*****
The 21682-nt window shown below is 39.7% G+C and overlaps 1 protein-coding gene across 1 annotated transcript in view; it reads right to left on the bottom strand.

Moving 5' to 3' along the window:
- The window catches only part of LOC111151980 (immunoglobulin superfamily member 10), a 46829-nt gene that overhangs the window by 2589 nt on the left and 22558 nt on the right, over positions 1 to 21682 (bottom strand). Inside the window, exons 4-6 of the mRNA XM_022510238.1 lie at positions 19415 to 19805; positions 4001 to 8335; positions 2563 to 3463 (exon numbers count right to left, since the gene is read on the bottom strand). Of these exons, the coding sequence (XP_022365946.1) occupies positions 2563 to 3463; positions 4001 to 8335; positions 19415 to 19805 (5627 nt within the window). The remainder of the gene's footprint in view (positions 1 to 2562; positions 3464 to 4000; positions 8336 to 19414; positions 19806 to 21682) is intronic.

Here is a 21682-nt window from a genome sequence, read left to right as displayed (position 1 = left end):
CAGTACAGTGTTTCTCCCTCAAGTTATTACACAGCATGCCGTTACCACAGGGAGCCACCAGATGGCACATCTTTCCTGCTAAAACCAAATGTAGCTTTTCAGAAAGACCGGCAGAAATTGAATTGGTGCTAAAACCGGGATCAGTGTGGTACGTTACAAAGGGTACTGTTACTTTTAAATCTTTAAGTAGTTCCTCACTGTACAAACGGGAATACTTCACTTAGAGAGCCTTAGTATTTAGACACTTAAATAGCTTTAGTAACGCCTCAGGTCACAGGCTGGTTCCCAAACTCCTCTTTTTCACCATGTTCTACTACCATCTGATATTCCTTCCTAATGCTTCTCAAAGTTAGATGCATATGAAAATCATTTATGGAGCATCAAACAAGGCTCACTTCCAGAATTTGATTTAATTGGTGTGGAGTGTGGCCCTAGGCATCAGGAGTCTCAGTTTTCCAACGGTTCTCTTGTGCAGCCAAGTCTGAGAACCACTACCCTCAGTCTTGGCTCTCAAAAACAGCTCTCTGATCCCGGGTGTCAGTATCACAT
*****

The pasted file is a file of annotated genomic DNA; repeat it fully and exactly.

The 21682-nt window shown below is 39.7% G+C and overlaps 1 protein-coding gene across 1 annotated transcript in view; it reads right to left on the bottom strand.

Moving 5' to 3' along the window:
- The window catches only part of LOC111151980 (immunoglobulin superfamily member 10), a 46829-nt gene that overhangs the window by 2589 nt on the left and 22558 nt on the right, over positions 1 to 21682 (bottom strand). Inside the window, exons 4-6 of the mRNA XM_022510238.1 lie at positions 19415 to 19805; positions 4001 to 8335; positions 2563 to 3463 (exon numbers count right to left, since the gene is read on the bottom strand). Of these exons, the coding sequence (XP_022365946.1) occupies positions 2563 to 3463; positions 4001 to 8335; positions 19415 to 19805 (5627 nt within the window). The remainder of the gene's footprint in view (positions 1 to 2562; positions 3464 to 4000; positions 8336 to 19414; positions 19806 to 21682) is intronic.

Here is a 21682-nt window from a genome sequence, read left to right as displayed (position 1 = left end):
CAGTACAGTGTTTCTCCCTCAAGTTATTACACAGCATGCCGTTACCACAGGGAGCCACCAGATGGCACATCTTTCCTGCTAAAACCAAATGTAGCTTTTCAGAAAGACCGGCAGAAATTGAATTGGTGCTAAAACCGGGATCAGTGTGGTACGTTACAAAGGGTACTGTTACTTTTAAATCTTTAAGTAGTTCCTCACTGTACAAACGGGAATACTTCACTTAGAGAGCCTTAGTATTTAGACACTTAAATAGCTTTAGTAACGCCTCAGGTCACAGGCTGGTTCCCAAACTCCTCTTTTTCACCATGTTCTACTACCATCTGATATTCCTTCCTAATGCTTCTCAAAGTTAGATGCATATGAAAATCATTTATGGAGCATCAAACAAGGCTCACTTCCAGAATTTGATTTAATTGGTGTGGAGTGTGGCCCTAGGCATCAGGAGTCTCAGTTTTCCAACGGTTCTCTTGTGCAGCCAAGTCTGAGAACCACTACCCTCAGTCTTGGCTCTCAAAAACAGCTCTCTGATCCCGGGTGTCAGTATCACAT